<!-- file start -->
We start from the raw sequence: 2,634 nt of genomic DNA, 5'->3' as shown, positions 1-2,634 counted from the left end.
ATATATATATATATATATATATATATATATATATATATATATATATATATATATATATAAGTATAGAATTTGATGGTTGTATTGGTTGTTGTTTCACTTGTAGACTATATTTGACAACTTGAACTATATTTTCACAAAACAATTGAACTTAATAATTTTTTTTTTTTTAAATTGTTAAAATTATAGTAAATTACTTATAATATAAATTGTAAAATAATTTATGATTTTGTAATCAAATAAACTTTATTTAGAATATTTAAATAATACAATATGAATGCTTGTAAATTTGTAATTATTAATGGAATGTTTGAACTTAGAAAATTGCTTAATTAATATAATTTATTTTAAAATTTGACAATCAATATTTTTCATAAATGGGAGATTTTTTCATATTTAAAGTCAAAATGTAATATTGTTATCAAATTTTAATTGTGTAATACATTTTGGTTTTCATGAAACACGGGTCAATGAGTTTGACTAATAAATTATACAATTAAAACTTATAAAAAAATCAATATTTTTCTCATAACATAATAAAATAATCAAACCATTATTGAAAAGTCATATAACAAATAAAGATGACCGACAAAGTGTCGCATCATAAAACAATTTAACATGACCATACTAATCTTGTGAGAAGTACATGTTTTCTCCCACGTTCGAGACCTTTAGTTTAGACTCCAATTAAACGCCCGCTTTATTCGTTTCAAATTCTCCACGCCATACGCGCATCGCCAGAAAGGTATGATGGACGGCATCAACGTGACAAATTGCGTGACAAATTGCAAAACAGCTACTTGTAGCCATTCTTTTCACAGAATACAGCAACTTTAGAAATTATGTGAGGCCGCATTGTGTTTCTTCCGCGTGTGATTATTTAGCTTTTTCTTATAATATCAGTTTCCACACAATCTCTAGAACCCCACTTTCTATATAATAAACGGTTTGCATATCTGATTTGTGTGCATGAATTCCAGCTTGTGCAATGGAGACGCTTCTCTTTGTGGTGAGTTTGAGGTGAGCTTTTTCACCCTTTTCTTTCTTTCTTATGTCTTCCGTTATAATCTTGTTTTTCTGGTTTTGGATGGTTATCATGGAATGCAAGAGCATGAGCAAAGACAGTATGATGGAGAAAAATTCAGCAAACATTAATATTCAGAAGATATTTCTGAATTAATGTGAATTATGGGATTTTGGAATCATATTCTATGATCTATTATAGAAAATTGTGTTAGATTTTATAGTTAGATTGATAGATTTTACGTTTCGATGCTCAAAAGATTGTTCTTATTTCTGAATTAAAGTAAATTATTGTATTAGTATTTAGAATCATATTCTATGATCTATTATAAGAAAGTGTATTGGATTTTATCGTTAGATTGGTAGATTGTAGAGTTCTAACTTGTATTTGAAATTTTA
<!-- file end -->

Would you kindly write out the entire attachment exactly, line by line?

We start from the raw sequence: 2,634 nt of genomic DNA, 5'->3' as shown, positions 1-2,634 counted from the left end.
ATATATATATATATATATATATATATATATATATATATATATATATATATATATATATAAGTATAGAATTTGATGGTTGTATTGGTTGTTGTTTCACTTGTAGACTATATTTGACAACTTGAACTATATTTTCACAAAACAATTGAACTTAATAATTTTTTTTTTTTTAAATTGTTAAAATTATAGTAAATTACTTATAATATAAATTGTAAAATAATTTATGATTTTGTAATCAAATAAACTTTATTTAGAATATTTAAATAATACAATATGAATGCTTGTAAATTTGTAATTATTAATGGAATGTTTGAACTTAGAAAATTGCTTAATTAATATAATTTATTTTAAAATTTGACAATCAATATTTTTCATAAATGGGAGATTTTTTCATATTTAAAGTCAAAATGTAATATTGTTATCAAATTTTAATTGTGTAATACATTTTGGTTTTCATGAAACACGGGTCAATGAGTTTGACTAATAAATTATACAATTAAAACTTATAAAAAAATCAATATTTTTCTCATAACATAATAAAATAATCAAACCATTATTGAAAAGTCATATAACAAATAAAGATGACCGACAAAGTGTCGCATCATAAAACAATTTAACATGACCATACTAATCTTGTGAGAAGTACATGTTTTCTCCCACGTTCGAGACCTTTAGTTTAGACTCCAATTAAACGCCCGCTTTATTCGTTTCAAATTCTCCACGCCATACGCGCATCGCCAGAAAGGTATGATGGACGGCATCAACGTGACAAATTGCGTGACAAATTGCAAAACAGCTACTTGTAGCCATTCTTTTCACAGAATACAGCAACTTTAGAAATTATGTGAGGCCGCATTGTGTTTCTTCCGCGTGTGATTATTTAGCTTTTTCTTATAATATCAGTTTCCACACAATCTCTAGAACCCCACTTTCTATATAATAAACGGTTTGCATATCTGATTTGTGTGCATGAATTCCAGCTTGTGCAATGGAGACGCTTCTCTTTGTGGTGAGTTTGAGGTGAGCTTTTTCACCCTTTTCTTTCTTTCTTATGTCTTCCGTTATAATCTTGTTTTTCTGGTTTTGGATGGTTATCATGGAATGCAAGAGCATGAGCAAAGACAGTATGATGGAGAAAAATTCAGCAAACATTAATATTCAGAAGATATTTCTGAATTAATGTGAATTATGGGATTTTGGAATCATATTCTATGATCTATTATAGAAAATTGTGTTAGATTTTATAGTTAGATTGATAGATTTTACGTTTCGATGCTCAAAAGATTGTTCTTATTTCTGAATTAAAGTAAATTATTGTATTAGTATTTAGAATCATATTCTATGATCTATTATAAGAAAGTGTATTGGATTTTATCGTTAGATTGGTAGATTGTAGAGTTCTAACTTGTATTTGAAATTTTA